When it comes to the big bang event that helped birth modern home console gaming as we know it there is only one singular debut that matters, and that is the launch of the Nintendo Entertainment System.
As the industry languished under the flatulent mediocrity of Atari’s multiple systems and ubiquitous shovelware, such as the infamous E.T. The Video Game, a title that sold so poorly unsold cartridges were dumped in a landfill, analysts were predicting the imminent collapse of the video game industry and the end of the home console market.
But then in 1983 an Japanese upstart in the video games business decided to take its know how and apply it to its own effort in the home console space, a system they called the Family Computer. This name might seem odd by today’s console standards but back then video game consoles and home computers often competed with each other for shelf space in the home and, because of this, the two often attempted to have overlapping functionality, albeit with less-than-ideal performance. It might be tough to imagine someone wanting to use the Famicom for more than just games, but Nintendo did accommodate this audience – at least for a while.
A smash success in its home country of Japan, when the Famicom arrived in the West it was renamed the Nintendo Entertainment System, a vague moniker that again positioned the system to compete with home computers and even VCRs.
Initially developed to showcase Nintendo’s arcade games, the Famicom/NES then became the home of multiple titles that are still classics to this day. The launch of Super Mario Bros., the debut of the Zelda series, and the advent of Dragon Quest changed the video games landscape for forever. The NES provided power and quality at an affordable price with a library of games that were second to none. Taking a note from Atari’s mismanagement of its brand and products, Nintendo instituted the now-famous “Seal of Quality” on games and limited publishers to a fixed amount of games per year.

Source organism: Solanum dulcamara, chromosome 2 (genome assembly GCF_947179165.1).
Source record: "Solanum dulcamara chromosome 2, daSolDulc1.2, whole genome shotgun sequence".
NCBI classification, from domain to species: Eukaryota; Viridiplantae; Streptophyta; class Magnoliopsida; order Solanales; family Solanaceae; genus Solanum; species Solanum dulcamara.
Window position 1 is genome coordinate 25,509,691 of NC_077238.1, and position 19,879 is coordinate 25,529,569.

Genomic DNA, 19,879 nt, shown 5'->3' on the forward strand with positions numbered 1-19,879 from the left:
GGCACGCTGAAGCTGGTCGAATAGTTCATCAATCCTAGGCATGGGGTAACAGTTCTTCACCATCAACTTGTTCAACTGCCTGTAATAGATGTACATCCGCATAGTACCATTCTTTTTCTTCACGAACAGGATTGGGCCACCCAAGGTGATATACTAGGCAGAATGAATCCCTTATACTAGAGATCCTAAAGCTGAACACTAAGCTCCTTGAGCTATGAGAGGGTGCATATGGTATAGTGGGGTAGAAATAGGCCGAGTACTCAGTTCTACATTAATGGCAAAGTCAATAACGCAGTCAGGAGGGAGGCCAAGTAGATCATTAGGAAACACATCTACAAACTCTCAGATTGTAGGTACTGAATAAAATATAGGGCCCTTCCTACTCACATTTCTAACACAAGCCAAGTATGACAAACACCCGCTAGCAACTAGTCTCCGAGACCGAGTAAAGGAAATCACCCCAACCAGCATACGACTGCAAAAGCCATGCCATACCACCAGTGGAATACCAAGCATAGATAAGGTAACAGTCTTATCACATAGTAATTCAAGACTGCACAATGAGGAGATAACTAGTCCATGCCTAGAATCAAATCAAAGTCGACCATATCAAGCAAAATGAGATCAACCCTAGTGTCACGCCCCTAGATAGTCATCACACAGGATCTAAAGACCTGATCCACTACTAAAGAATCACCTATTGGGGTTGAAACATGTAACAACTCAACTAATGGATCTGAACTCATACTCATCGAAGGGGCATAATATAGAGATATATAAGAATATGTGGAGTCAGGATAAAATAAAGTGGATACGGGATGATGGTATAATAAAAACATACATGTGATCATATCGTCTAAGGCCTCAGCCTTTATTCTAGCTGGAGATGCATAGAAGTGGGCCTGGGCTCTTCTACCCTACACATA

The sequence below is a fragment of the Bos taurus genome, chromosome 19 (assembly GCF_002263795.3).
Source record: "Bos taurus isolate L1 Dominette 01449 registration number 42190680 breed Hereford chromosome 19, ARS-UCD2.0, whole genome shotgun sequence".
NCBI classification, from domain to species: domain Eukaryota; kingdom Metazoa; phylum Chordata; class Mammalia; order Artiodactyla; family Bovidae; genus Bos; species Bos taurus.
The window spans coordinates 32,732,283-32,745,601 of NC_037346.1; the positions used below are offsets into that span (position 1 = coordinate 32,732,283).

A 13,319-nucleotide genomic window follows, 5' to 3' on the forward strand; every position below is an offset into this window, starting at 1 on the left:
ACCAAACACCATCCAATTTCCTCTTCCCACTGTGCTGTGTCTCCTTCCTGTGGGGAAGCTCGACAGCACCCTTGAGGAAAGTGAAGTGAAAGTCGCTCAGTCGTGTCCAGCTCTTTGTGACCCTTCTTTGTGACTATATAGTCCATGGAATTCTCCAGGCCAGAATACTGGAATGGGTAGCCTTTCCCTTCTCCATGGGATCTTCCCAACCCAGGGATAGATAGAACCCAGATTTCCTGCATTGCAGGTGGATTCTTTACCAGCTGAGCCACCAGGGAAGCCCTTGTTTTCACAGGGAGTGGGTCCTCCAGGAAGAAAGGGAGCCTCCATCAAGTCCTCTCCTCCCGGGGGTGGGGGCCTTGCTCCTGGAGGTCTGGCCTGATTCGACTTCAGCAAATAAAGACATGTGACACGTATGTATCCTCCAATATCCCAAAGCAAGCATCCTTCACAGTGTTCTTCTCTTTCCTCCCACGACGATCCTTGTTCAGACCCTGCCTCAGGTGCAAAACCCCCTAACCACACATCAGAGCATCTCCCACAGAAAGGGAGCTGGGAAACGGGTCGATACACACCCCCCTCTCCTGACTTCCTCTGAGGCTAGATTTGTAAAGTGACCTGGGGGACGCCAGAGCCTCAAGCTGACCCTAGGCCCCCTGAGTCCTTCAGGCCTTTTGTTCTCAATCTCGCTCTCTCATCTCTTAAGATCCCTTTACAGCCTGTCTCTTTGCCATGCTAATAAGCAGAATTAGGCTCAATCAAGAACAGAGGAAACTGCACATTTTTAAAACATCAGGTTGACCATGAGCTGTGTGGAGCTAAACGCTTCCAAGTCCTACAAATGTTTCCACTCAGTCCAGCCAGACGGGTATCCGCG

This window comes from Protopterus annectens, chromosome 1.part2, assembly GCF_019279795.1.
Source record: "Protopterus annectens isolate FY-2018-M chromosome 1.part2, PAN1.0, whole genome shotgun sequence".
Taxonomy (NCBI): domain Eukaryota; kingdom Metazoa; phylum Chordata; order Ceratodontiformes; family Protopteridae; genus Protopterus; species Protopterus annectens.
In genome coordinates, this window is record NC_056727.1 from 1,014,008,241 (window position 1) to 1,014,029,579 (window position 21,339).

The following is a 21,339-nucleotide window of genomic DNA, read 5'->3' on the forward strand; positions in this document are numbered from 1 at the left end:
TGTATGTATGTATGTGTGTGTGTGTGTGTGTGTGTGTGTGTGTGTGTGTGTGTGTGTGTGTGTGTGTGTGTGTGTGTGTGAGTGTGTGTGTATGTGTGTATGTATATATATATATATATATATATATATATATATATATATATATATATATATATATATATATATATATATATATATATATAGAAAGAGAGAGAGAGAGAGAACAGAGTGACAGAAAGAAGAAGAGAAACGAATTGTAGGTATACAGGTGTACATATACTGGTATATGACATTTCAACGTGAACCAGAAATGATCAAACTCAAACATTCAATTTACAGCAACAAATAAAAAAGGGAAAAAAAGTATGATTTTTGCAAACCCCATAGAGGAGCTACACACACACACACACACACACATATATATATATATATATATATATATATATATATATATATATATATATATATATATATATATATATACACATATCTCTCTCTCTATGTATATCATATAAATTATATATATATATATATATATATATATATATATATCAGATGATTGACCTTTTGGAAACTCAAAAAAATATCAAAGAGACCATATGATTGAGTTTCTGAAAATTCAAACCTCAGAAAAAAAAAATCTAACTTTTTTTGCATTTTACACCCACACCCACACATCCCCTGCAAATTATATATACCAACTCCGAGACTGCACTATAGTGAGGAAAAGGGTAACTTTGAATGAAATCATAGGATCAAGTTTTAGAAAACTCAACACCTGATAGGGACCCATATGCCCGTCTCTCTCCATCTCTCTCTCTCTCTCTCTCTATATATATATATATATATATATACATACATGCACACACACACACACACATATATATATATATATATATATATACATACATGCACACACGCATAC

This didn’t stop crap from dropping on the NES but it definitely limited it. And, even though it was a success in Japan, this was not a foregone conclusion in the United States.
An early soft launch in major cities, complete with the Rob the Robot peripheral, sold out quite quickly and prompted Nintendo roll out and nationwide campaign. As the NES secured its position in the home console space and single-handedly revived video games in some markets, publishers, Nintendo included, continued to pump out triple-A titles that only further distinguished it from the games that came out before.
Heck, the NES was so successful that competitor Atari even tried to get in on the action with its Tengen distribution marquee. Attempting to avoid Nintendo’s licensing fees and quality controls entirely, Tengen is most famous for releasing a version of Tetris to compete with Nintendo’s version on the NES. This led to a court battle and yada yada yada where is Atari today? That’s right, making games for other people while Nintendo continues to reap the rewards of the NES!